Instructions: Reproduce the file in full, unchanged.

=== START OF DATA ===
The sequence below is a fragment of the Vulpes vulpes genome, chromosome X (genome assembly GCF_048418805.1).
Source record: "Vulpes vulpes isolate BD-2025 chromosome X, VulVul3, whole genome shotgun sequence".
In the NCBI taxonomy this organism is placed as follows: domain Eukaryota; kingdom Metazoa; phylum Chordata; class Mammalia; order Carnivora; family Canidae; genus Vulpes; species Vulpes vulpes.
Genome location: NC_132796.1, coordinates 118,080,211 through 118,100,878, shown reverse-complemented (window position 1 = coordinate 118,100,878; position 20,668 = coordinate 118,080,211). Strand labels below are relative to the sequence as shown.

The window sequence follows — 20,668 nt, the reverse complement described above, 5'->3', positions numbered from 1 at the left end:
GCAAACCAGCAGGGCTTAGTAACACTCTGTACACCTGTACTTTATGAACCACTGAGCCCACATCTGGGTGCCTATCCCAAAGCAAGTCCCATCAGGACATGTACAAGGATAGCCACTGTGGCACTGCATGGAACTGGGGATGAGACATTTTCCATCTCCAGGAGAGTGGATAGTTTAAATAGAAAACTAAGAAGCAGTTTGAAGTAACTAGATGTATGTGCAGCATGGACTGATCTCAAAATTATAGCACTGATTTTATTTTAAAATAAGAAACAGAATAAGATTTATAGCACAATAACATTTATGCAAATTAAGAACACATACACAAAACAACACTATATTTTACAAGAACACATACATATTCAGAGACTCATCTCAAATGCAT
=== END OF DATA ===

The sequence below is a fragment of the Vulpes vulpes genome, chromosome X (genome assembly GCF_048418805.1).
Source record: "Vulpes vulpes isolate BD-2025 chromosome X, VulVul3, whole genome shotgun sequence".
In the NCBI taxonomy this organism is placed as follows: domain Eukaryota; kingdom Metazoa; phylum Chordata; class Mammalia; order Carnivora; family Canidae; genus Vulpes; species Vulpes vulpes.
Genome location: NC_132796.1, coordinates 118,080,211 through 118,100,878, shown reverse-complemented (window position 1 = coordinate 118,100,878; position 20,668 = coordinate 118,080,211). Strand labels below are relative to the sequence as shown.

The window sequence follows — 20,668 nt, the reverse complement described above, 5'->3', positions numbered from 1 at the left end:
GCAAACCAGCAGGGCTTAGTAACACTCTGTACACCTGTACTTTATGAACCACTGAGCCCACATCTGGGTGCCTATCCCAAAGCAAGTCCCATCAGGACATGTACAAGGATAGCCACTGTGGCACTGCATGGAACTGGGGATGAGACATTTTCCATCTCCAGGAGAGTGGATAGTTTAAATAGAAAACTAAGAAGCAGTTTGAAGTAACTAGATGTATGTGCAGCATGGACTGATCTCAAAATTATAGCACTGATTTTATTTTAAAATAAGAAACAGAATAAGATTTATAGCACAATAACATTTATGCAAATTAAGAACACATACACAAAACAACACTATATTTTACAAGAACACATACATATTCAGAGACTCATCTCAAATGCAT